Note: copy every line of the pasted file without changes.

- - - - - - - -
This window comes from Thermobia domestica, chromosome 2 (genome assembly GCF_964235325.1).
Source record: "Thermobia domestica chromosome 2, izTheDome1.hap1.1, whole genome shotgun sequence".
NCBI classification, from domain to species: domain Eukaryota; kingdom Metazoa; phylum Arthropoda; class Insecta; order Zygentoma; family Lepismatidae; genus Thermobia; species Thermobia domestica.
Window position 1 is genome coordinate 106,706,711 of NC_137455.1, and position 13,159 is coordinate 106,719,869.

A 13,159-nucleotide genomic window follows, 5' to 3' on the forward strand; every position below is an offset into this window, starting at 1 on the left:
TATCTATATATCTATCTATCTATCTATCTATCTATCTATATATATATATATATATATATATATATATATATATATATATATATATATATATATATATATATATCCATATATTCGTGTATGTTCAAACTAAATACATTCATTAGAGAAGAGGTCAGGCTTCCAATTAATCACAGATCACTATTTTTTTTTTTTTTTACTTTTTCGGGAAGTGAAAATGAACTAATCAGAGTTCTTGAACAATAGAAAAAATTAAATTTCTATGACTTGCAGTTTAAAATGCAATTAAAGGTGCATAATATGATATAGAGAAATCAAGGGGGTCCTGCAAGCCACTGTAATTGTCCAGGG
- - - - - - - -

This window comes from Thermobia domestica, chromosome 2 (genome assembly GCF_964235325.1).
Source record: "Thermobia domestica chromosome 2, izTheDome1.hap1.1, whole genome shotgun sequence".
NCBI classification, from domain to species: domain Eukaryota; kingdom Metazoa; phylum Arthropoda; class Insecta; order Zygentoma; family Lepismatidae; genus Thermobia; species Thermobia domestica.
Window position 1 is genome coordinate 106,706,711 of NC_137455.1, and position 13,159 is coordinate 106,719,869.

A 13,159-nucleotide genomic window follows, 5' to 3' on the forward strand; every position below is an offset into this window, starting at 1 on the left:
TATCTATATATCTATCTATCTATCTATCTATCTATCTATATATATATATATATATATATATATATATATATATATATATATATATATATATATATATATATATCCATATATTCGTGTATGTTCAAACTAAATACATTCATTAGAGAAGAGGTCAGGCTTCCAATTAATCACAGATCACTATTTTTTTTTTTTTTTACTTTTTCGGGAAGTGAAAATGAACTAATCAGAGTTCTTGAACAATAGAAAAAATTAAATTTCTATGACTTGCAGTTTAAAATGCAATTAAAGGTGCATAATATGATATAGAGAAATCAAGGGGGTCCTGCAAGCCACTGTAATTGTCCAGGG